Biology degrees come in all sorts, ranging from associate degrees, all the way to doctoral degrees. The degree path that is right for you depends on your career and life goals. For example, though a Ph.D. might sound like a great accomplishment, it may not really be necessary for your desired profession, so it’s important to know what’s actually required. Moreover, biology degrees come with tons of concentration options, and while general programs are okay at the undergraduate level, graduate degrees will definitely require you to specialize. It’s generally considered a good idea to use undergraduate elective courses to explore and find what you are interested in before you choose a specialization.

  • Associate in Biology (AA or AS): An associate degree in biology typically takes two years and 60 credits to complete, though they can sometimes be completed on an accelerated timeline. At the associate level, you’ll develop foundational knowledge of the field, and complete general courses, including an intro to the field, genetics, microbiology, and cells. With an associate degree, you can pursue entry-level jobs such as biological technician or paramedic, as well as further education.
  • Bachelor of Biology (BA or BS): A bachelor’s degree in biology typically takes two years and 120 credits to complete, though some accelerated programs are available. At the bachelor’s degree level, you’ll build on foundational knowledge and dive into advanced aspects of the field through concentrations in areas such as biochemistry, plant biology, molecular biology, and human anatomy. With a bachelor’s degree, you can pursue higher-paying entry-level roles, such as medical lab technician, registered nurse, forensic science technician, or dietitian, as well as further education.This is sometimes a prerequisite for certain medical degree programs.
  • Master of Biology (MA or MS): A master’s degree in biology takes two or three years to complete and 30-45 credits, depending on the program and specialization. In a master’s program, you will dig deep into advanced topics in the field, and work within a specialization, such as neurobiology, biodiversity, evolutionary biology, or computational biology. Some programs allow for multiple specializations, and most require some kind of lab or professional experience, as well as a research project or thesis. With a master’s degree in biology, you can qualify for high-paying careers such as physician assistant, physical therapist, biochemist, zoologist, or environmental scientist.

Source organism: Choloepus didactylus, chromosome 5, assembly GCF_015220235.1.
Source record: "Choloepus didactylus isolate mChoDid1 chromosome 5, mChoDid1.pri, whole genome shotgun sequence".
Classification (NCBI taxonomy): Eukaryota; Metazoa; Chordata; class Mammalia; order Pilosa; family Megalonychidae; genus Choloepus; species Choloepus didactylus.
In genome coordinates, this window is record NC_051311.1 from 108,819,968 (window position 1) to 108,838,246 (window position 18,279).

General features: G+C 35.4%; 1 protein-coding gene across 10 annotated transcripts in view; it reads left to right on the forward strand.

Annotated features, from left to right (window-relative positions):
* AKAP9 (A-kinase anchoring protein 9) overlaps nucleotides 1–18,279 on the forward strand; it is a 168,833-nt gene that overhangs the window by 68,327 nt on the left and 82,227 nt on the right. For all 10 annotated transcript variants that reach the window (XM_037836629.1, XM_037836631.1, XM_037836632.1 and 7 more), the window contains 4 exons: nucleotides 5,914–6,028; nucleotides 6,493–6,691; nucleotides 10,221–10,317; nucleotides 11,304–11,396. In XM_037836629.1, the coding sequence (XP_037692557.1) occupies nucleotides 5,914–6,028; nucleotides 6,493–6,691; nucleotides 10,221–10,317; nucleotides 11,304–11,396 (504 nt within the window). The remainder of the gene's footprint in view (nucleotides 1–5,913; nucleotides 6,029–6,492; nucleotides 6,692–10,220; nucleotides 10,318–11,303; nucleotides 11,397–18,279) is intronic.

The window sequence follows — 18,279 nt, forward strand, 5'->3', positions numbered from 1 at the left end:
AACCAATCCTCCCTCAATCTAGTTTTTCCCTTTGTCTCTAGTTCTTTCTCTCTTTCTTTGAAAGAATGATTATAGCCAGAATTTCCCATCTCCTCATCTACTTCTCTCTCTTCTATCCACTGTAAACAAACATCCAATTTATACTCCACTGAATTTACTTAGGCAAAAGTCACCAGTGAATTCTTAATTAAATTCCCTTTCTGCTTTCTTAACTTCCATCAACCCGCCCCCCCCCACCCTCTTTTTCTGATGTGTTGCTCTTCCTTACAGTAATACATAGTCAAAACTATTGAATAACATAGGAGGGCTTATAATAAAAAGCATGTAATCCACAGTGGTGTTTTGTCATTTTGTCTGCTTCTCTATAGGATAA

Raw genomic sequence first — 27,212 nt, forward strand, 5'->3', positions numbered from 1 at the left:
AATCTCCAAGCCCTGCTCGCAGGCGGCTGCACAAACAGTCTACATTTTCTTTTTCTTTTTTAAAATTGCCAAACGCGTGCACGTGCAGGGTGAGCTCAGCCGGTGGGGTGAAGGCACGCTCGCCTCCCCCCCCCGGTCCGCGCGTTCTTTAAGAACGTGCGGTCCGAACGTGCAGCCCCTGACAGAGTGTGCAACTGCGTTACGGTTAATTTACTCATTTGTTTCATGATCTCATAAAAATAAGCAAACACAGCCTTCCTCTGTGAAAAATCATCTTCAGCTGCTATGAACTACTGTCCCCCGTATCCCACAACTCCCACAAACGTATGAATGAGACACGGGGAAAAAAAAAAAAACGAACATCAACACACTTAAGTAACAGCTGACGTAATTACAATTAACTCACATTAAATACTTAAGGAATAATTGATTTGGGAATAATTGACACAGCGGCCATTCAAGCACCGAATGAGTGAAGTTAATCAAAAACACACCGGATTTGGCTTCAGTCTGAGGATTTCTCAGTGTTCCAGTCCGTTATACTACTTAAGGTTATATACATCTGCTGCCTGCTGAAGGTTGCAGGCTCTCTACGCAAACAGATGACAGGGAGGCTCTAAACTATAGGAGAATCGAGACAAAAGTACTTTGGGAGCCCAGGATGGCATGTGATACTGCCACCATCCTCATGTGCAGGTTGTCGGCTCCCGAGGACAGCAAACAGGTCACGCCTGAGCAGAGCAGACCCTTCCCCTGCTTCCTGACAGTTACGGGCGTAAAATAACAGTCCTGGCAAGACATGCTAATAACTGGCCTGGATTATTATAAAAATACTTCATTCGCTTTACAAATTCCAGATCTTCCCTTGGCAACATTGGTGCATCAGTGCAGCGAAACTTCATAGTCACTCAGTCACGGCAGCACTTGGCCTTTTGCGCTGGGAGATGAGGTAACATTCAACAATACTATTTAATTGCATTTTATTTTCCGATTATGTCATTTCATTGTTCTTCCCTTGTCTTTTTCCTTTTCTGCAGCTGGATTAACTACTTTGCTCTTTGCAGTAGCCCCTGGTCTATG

• PhD in Biology: A PhD in biology is the highest level degree you can earn in the field. These programs tend to take four or five years to complete, and require a combination of advanced coursework, a research project and dissertation, comprehensive exams, and lab or instructional work. At this level, specialization is the name of the game. When finished, you’ll be prepared for very high-level professions, including head researcher or program director, or post-secondary educator.

College students, if you’re struggling with what to major in, we have developed a comprehensive guide to college majors.

Thinking of a graduate degree in biology? Check out What Can I Do With a Master’s Degree in Biology? for more information on obtaining a graduate degree in this field.